No Changes Coming to State Wildfire Liability Law This Year

Pacific Gas and Electric Company crews work to restore power near fire-damaged Cardinal Newman High School on October 14, 2017 in Santa Rosa. An effort led by PG&E to make it harder for utilities to be held financially responsible for wildfires started by their equipment has died in the state Legislature. (David McNew/Getty Images)

An effort led by Pacific Gas & Electric to change the state's wildfire liability law has been shelved for now.

State Sen. Bill Dodd, co-chair of a joint legislative committee looking into wildfire preparedness and liability, confirmed to KQED on Friday night that changes to the state's inverse condemnation law — which allows courts to hold utilities liable for damage caused by their equipment even if they were not negligent — will not be coming this year.

It's a blow to utilities, led by PG&E, which have spent millions this year on lobbying in Sacramento with a heavy focus on chipping away at inverse condemnation. State fire investigators have so far found PG&E responsible for 16 of last year's deadly and devastating Northern California wildfires.

Representatives of the utilities argue that with climate change causing more frequent and destructive wildfires, public utilities won't be able to survive financially if they are held liable for damage their equipment causes. They warn that if they run into financial problems, the state's ambitious climate change goals could be at risk.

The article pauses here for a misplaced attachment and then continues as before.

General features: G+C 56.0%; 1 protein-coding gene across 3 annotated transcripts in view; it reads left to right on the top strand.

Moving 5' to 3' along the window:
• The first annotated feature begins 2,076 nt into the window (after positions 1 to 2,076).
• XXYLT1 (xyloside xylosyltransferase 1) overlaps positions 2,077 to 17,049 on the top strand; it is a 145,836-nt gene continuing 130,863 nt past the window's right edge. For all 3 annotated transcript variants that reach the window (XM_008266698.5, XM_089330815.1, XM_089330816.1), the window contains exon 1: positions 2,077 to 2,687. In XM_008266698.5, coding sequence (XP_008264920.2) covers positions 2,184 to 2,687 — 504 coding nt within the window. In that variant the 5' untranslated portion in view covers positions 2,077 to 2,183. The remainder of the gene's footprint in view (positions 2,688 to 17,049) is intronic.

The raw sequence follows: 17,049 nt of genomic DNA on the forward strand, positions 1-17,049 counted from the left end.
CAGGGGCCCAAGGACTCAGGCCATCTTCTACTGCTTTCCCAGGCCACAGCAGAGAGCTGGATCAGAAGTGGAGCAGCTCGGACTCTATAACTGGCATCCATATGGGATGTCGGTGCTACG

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PG&E did not respond to a request for comment on Dodd's statement that changes to the inverse condemnation law won't be happening this year.

Critics of the utilities argue that any loosening of the inverse condemnation law would remove incentives for utilities to prevent their equipment from contributing to natural disasters.

Gov. Jerry Brown is trying to chart a middle path to deal with the issue. His proposal would make it harder for fire victims to sue utilities for fire damages, while also raising fines for utilities that violate state safety laws and prohibit utilities from passing the cost of those fines onto ratepayers.

"Just as our firefighting techniques and forest management must adapt to this growing threat, so must California laws," Brown wrote in a letter last month to the committee looking into wildfire preparedness and liability. "The law must establish powerful incentives for utilities to deliver power safely and must hold those who are at fault responsible for the damage they cause."

Changes to the inverse condemnation law could resurface in the future, and Dodd said Friday that other parts of Brown's proposal are still alive. He said that the wildfire committee will continue to review other legislation related to wildfire preparedness.

KQED's Marisa Lagos contributed reporting to this story.

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